Bidirectional IL/RL Test on a Duplex-LC Cable

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The OP940 and OP721 form the ideal test system for multichannel bidirectional insertion loss and return loss testing. The increased demand for more efficient IL and RL testing on multifiber cables, such as duplex LCs, MTP cables, and MTP fanout cables has led to an increased interest in this type of measurement. Additionally, this type of test is ideal for cables that require a two or three cable reference method, such as harsh environment connectors like 38999 and other Neutrik’s OpticalCON. In this video, we demonstrate how to perform this test on a duplex LC cable in OPL-Max.

Before we begin testing, we must prepare the equipment. This test setup calls for the OP940 Insertion Loss and Return Loss Meter and the OP721 Bidirectional Optical Switch. Both units must be connected to power and to the computer through USB. Next the units must be connected to each other.

The source and detector of the OP940 connect to the source and output ports of the OP721. The cables used for this should be long enough that there is no unnecessary strain to reach any port. Otherwise, there is no minimum required length.

With the units connected to each other, the reference cables are now connected to the switch. This OP721 is 24-channel, meaning that there are 24 channels available in each direction for a total of 48 connections at the front panel.

Here we connect to channels 1 and 2 on each side. By default, light emits from the left-hand side and is received by the right-hand side when the switch is set to the forward direction. Reversing the direction sets the light to emit from the right.

The test will begin with the insertion loss reference, so the reference cables are connected together.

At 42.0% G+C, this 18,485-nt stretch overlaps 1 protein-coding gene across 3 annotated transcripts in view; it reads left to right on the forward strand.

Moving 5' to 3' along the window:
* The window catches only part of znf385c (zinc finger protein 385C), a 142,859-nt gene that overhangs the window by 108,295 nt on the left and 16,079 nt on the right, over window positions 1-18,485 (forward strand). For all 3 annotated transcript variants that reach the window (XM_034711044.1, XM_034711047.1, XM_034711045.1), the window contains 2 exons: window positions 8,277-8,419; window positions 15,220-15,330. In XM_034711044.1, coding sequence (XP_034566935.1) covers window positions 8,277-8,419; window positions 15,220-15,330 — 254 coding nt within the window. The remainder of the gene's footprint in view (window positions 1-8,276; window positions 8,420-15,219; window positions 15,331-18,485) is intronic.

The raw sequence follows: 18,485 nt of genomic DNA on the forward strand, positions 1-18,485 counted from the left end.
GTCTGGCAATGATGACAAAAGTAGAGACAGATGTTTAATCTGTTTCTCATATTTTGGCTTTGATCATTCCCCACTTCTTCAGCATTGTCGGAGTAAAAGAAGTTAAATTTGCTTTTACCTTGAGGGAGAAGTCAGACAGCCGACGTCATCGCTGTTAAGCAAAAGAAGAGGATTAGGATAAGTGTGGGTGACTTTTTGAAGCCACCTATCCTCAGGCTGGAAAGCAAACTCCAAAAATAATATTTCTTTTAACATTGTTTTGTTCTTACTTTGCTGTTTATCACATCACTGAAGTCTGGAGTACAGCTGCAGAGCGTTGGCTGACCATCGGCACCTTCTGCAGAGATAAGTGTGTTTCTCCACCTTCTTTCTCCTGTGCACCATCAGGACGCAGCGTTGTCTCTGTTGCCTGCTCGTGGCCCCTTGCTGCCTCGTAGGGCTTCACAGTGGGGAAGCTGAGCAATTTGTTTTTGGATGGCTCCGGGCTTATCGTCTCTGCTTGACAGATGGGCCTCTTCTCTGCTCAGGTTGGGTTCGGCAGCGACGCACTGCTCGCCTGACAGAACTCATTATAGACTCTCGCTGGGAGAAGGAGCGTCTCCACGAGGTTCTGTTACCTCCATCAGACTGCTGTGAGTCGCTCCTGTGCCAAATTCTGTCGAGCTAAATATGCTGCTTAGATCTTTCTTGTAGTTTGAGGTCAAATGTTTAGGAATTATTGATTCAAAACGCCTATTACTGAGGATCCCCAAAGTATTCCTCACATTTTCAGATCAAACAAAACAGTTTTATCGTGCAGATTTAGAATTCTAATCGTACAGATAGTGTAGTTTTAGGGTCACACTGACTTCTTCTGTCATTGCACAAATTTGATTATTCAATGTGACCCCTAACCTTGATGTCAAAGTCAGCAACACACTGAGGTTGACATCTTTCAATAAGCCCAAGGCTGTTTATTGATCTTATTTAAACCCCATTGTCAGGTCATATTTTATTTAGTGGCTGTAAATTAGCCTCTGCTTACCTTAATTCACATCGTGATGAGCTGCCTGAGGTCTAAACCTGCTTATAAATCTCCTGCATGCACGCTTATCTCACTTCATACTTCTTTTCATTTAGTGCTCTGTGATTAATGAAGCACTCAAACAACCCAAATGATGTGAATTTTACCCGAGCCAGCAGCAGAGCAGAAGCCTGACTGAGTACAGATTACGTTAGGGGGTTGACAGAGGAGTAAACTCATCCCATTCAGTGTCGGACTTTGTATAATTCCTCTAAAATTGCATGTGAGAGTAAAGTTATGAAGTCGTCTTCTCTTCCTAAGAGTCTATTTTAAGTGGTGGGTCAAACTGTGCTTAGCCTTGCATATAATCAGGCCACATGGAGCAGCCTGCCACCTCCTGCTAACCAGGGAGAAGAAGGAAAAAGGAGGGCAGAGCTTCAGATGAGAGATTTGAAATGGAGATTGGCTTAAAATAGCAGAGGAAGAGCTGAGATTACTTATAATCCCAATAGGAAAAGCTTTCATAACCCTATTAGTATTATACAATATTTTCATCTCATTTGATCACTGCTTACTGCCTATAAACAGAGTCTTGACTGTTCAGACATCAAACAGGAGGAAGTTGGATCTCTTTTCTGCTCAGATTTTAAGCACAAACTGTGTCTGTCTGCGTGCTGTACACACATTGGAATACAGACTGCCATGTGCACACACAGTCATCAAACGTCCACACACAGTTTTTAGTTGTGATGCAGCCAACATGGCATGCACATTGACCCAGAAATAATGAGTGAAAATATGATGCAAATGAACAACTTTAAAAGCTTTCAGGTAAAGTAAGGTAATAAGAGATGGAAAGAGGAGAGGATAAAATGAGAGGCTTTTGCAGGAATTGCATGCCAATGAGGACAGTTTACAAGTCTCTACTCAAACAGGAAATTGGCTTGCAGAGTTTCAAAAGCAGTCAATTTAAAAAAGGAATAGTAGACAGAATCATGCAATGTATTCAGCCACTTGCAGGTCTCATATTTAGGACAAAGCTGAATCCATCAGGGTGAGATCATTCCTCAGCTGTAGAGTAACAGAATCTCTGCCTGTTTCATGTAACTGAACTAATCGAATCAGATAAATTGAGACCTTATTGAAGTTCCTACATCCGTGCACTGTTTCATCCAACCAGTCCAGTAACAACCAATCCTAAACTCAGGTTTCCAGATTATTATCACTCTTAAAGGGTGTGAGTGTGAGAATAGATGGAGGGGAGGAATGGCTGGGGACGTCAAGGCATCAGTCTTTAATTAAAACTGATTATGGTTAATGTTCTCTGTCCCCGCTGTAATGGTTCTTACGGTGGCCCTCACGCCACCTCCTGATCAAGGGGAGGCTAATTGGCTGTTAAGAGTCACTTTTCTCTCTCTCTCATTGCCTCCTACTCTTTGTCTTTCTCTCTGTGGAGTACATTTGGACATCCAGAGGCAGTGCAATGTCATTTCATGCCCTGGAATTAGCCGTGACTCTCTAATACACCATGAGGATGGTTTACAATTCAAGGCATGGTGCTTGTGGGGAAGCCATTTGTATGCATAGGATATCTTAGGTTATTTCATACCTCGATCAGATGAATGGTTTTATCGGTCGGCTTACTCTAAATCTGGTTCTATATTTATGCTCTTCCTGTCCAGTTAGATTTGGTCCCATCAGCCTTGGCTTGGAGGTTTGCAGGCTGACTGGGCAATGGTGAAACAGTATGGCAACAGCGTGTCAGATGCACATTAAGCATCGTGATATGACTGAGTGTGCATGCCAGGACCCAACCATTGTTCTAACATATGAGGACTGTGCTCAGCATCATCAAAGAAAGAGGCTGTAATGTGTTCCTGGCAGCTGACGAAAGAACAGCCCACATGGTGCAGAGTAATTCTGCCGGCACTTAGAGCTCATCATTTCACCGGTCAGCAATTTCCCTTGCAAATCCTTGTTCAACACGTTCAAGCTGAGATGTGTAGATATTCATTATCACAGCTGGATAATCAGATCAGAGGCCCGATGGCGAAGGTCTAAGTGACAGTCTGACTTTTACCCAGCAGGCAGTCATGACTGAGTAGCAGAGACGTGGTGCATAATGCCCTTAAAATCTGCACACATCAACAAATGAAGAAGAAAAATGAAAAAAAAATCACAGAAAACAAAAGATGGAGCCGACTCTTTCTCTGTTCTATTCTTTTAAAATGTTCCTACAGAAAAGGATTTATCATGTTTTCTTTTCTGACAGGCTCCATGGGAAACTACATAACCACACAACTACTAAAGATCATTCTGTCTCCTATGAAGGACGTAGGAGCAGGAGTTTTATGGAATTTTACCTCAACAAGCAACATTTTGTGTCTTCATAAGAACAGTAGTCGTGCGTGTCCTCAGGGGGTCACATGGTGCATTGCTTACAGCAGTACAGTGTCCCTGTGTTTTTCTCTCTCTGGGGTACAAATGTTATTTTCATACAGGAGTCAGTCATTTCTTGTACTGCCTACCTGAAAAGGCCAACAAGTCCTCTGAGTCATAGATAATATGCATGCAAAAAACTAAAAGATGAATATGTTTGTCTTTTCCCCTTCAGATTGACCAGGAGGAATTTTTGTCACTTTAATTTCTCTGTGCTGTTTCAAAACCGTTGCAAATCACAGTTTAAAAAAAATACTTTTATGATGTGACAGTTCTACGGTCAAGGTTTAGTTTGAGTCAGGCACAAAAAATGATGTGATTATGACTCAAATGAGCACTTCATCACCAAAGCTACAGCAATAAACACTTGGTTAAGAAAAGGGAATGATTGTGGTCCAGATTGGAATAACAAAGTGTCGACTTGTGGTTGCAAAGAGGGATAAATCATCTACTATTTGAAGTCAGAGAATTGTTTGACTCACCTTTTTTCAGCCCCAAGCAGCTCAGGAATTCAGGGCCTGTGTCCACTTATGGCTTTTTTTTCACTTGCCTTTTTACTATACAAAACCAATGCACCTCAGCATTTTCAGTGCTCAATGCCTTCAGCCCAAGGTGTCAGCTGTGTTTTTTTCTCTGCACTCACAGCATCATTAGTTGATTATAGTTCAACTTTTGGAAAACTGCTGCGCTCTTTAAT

Before we continue, let’s address an issue that can arise when the reference cables are connected together. Within the duplex-LC housing, the LC connector on the right is always the A connector and B is on the left. (See Figure 1)

A and B correspond to 1 and 2 labels on the FC side of the reference cable respectively. Connecting to the OP721 in accordance with these labels creates a problem. Light will emit from the channel 1 port of the OP721 and enter fiber 1 of the first reference cable, but then it passes into fiber 2 of the second cable. As a result, channel 2 on the other side of the OP721 receives the light instead of channel 1, and the insertion loss reference for channel 1 comes up dark. (See Figure 2)

The simplest way to fix this is to swap the connectors on the right-hand side of the OP721. This ensures that the light emits from channel 1 on the left and is received by channel 1 on the right. (See Figure 3) 

Figure 1
Figure 2
Figure 3

Another option is to use simplex reference cables rather than duplex, as is done on the right-hand side of the test setup on this video.

Once the units are powered on, we can begin testing in OPL-Max. We obtain Insertion Loss reference values for channels 1 and 2, first in the forward direction, then in the back direction.

Now we disconnect the reference cables from each other before moving on the return loss reference. This ensures that we reference to flat polish connectors that are open to air.

The return loss reference is performed in the same order as the previous step. Here we reference each channel individually, but it is possible to copy the reference from the first channel to the second in each direction. Since these are duplex cables, the reference lengths will be approximately the same.

With the referencing done, we now connect the device under test between the reference cables.

This test will produce insertion loss and return loss results in each direction. The return loss results may vary noticeably from one direction to the other since that measurement is connector level rather than throughput.

With the test complete, OPL-Max produces a test report as designed by the user.

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